The real chicken-and-the-egg puzzle for me is the relationship between the older biblical stories and these Egyptian legends. The connection between the Osarseph narrative (which itself is clearly a composite) and the story of the exodus is quite intriguing, and the pre-Manethoan version of the story probably made no reference to the Jews. Yet the narrative structure of the exodus story and various motifs (such as the association of leprosy with Moses and Miriam, the priestly Levite background of all the main characters of the story, etc.) suggests some sort of possible dependence and one wonders who first applied the Osarseph story to the Jews — native Egyptians in anti-Jewish polemic or the Jews themselves. Or is there a thread in the Osarseph story that does reflect a common group of traditions (or even a historical kernal) that the Jews drew on themselves? I am led to wonder this because of the strongly Egyptian character to the Levites in terms of practice (e.g. the use of the ark of the covenant, the purification rituals, the dietary restrictions, possibly head shaving in the case of the Korahites) and personal names (many of the Levities named in the OT have Egyptian names which are not attested as names of non-Levites), and the fact as mentioned above that virtually all the main characters of the exodus and wilderness traditions were Levites. I suspect that the exodus story originated in pre-exilic times as a the origin legend of the Levites which subsequently became the origin narrative for the entire nation. And if that is the case, my hypothesis is that there is possibly a historical kernal to the apparent Egyptian background of the Levites who imo were instrumental in introducing Yahweh (originally a Midianite or Edomite deity?) to the peoples of Israel, possibly in the mid-twelfth century BC.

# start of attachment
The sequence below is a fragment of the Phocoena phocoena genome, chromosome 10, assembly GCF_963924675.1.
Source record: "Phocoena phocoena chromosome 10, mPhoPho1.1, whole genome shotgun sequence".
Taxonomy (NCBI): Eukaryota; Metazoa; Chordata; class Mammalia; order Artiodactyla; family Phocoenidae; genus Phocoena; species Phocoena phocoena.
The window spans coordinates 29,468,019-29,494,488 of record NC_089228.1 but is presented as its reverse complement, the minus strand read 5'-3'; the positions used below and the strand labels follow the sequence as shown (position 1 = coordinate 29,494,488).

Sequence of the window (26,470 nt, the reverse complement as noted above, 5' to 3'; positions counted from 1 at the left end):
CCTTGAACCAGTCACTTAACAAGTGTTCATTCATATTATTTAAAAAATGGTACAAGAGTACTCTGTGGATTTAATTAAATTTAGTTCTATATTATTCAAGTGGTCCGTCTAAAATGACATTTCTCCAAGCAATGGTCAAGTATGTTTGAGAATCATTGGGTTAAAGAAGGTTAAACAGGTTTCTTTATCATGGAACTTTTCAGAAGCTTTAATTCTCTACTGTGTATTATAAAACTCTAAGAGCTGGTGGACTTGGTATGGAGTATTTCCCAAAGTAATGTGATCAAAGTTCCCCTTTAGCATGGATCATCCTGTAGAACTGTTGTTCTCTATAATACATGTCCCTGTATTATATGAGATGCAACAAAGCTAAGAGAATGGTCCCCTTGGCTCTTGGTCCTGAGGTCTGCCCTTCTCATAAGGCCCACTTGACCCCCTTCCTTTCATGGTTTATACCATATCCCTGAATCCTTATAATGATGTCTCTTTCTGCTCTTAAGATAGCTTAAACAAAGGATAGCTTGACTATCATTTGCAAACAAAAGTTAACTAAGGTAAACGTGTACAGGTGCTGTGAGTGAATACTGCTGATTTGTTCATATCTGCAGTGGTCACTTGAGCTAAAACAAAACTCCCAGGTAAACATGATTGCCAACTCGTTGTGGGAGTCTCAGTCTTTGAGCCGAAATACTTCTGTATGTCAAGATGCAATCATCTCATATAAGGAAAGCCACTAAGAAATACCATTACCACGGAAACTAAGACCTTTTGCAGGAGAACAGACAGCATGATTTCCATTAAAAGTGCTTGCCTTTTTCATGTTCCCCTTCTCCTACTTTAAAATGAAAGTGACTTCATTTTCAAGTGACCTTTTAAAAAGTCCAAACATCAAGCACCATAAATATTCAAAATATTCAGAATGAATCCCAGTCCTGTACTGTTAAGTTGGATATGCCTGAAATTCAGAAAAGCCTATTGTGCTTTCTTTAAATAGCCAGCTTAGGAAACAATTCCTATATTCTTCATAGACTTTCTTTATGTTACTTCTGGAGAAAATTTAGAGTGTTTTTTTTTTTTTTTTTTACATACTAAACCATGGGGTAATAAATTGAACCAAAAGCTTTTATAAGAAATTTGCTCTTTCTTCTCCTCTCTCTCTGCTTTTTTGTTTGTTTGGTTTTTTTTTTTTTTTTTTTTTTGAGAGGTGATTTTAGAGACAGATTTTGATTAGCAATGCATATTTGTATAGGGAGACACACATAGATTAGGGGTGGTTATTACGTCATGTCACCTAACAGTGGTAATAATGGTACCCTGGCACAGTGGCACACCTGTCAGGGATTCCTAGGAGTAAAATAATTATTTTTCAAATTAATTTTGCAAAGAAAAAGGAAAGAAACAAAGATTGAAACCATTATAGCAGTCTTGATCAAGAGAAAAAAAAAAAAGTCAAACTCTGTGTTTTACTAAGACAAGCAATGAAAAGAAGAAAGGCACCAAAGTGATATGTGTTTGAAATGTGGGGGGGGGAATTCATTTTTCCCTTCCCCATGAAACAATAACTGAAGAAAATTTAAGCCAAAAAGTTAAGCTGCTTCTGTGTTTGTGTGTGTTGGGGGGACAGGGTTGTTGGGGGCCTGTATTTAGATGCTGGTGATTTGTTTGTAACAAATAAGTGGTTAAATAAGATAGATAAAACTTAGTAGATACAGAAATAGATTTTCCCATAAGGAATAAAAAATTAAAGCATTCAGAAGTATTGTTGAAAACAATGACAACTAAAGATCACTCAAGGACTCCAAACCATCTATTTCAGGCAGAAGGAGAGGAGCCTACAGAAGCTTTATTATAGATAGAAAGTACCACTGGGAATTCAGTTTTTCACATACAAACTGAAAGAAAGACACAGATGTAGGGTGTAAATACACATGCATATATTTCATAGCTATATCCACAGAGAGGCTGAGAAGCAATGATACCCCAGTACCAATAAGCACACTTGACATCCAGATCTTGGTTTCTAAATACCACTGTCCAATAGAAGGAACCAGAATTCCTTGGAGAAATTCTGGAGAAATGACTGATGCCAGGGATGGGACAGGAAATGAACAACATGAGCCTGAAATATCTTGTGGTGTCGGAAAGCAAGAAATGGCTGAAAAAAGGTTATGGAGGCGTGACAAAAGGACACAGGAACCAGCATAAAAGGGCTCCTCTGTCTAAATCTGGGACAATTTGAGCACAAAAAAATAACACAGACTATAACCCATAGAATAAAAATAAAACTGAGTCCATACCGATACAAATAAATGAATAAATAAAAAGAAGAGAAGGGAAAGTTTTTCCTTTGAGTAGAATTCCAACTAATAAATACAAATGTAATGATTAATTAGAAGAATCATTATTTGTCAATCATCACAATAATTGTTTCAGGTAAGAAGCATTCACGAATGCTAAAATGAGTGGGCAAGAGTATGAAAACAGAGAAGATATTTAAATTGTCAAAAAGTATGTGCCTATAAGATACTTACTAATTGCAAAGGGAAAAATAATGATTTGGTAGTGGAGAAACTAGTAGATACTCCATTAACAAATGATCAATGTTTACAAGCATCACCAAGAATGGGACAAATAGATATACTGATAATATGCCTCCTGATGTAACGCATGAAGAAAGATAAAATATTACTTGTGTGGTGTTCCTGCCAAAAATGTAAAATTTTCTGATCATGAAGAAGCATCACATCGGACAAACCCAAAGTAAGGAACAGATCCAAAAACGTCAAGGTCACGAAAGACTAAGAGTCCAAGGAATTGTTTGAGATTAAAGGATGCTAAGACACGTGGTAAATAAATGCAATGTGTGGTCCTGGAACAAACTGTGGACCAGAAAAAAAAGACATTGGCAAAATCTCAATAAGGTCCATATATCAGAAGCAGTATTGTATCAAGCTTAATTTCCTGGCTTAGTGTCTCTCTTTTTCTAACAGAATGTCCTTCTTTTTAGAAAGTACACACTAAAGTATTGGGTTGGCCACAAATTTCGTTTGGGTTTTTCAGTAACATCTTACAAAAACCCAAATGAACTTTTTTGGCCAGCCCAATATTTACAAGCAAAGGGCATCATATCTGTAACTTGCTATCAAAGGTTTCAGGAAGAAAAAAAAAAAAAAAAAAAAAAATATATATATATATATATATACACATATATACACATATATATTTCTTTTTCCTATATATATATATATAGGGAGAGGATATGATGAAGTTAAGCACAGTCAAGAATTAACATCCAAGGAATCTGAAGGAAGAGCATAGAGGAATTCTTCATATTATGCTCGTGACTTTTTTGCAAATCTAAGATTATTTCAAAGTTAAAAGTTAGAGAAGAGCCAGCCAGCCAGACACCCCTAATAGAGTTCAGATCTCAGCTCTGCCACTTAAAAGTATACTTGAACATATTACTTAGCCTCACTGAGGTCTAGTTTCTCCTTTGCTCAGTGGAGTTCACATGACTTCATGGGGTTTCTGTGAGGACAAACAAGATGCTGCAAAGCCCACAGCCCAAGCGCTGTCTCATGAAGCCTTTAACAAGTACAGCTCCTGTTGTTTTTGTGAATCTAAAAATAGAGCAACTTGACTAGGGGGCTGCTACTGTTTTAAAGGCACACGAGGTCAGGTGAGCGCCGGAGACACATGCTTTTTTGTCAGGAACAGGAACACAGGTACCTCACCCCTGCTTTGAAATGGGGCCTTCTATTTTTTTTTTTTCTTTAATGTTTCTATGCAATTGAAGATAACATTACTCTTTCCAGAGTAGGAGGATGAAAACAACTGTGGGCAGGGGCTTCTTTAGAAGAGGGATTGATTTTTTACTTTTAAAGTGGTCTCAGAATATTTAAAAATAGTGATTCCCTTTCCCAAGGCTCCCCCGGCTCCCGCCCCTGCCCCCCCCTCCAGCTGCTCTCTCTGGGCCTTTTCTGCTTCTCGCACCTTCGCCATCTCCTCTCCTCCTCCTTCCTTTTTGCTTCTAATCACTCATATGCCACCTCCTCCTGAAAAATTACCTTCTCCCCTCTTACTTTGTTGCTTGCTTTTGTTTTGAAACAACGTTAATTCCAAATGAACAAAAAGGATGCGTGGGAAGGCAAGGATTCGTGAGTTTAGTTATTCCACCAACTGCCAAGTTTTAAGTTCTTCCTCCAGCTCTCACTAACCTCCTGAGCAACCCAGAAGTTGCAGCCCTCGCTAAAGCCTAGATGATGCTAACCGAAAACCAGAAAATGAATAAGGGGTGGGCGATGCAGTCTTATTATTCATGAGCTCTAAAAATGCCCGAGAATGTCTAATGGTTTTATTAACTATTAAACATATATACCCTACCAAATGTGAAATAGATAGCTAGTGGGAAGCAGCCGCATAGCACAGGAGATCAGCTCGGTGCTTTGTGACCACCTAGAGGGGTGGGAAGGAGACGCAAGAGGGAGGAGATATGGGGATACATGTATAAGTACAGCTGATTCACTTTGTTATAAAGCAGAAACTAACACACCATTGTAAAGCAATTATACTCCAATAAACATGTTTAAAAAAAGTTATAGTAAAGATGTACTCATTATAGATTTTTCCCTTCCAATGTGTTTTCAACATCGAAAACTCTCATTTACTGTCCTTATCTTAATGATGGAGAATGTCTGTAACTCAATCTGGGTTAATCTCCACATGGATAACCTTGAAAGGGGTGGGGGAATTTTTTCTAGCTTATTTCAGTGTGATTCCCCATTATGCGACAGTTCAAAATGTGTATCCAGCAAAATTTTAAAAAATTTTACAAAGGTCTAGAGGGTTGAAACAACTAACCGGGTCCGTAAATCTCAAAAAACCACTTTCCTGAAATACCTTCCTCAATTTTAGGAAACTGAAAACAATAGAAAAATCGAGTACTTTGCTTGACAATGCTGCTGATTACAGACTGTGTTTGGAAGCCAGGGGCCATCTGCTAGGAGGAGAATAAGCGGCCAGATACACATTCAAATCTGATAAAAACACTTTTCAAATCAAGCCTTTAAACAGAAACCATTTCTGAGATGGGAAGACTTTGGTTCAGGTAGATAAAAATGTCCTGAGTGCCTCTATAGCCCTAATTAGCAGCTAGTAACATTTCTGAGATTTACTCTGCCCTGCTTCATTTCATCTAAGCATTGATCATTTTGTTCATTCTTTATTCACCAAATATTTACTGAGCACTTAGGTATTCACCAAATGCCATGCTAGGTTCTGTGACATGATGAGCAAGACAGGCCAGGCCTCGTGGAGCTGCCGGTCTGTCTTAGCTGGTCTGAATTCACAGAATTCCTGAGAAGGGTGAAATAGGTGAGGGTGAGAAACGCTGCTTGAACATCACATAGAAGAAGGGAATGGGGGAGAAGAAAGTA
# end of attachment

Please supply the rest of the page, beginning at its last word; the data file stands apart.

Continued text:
I remember you did mention (and perhaps develop) this hypothesis before, unfortunately I cannot locate the post now. This is a rather complex issue imo because the Biblical "Levites" are a heterogeneous compound including possible memories of some pre-Israelite Southern tribe associated with Simeon, and maybe a non-ethnical title of religious function implying consecration to a deity and sanctuary -- cf. the lawu-DN theophoric names in Mari, the frequent equation of priests and levites in Deuteronomy (ha-kohanim ha-lewim, 17:9 etc.). Levites in the latter sense were likely "ethnicised" as an artificial tribe in the aftermath of Josiah's centralisation which made all priests of sanctuaries throughout Judah a subordinate class to the Jerusalem priesthood* (levites vs. priests), the hierarchy being translated into genealogy (Levi / Aaron). It seems to me that most exodus stories with Egyptian-sounding names somehow presuppose the latter developments, but I may be wrong. Are Egyptian names for "Levites" found before / outside of the Josiah / exile 'influence cone' so to say? Moreover, I'm also under the impression that most alleged Southern parallels to pre-exilic Israelite religion (especially the DN Yhwh, the ark / tabernacle structure etc.) are found in the Sinaitic or Arabic peninsulae rather than in Egypt proper, even though most of the region was under Egyptian control at some point (e.g. the Midianite Timna), and there are simpler ways to account for them (the Qenites, for instance) than an exodus from Egypt. A contrario, if there were Egyptian (stricto sensu) influences on Israelite religion at an early date (late 2nd millenium or early 1st) through a group of "levites" which became central to it, this raises the question why they have been so limited. Otoh, contacts between Judah and Egypt were important from the 6th centuries onward, when most (if not the earliest) exodus traditions were devised.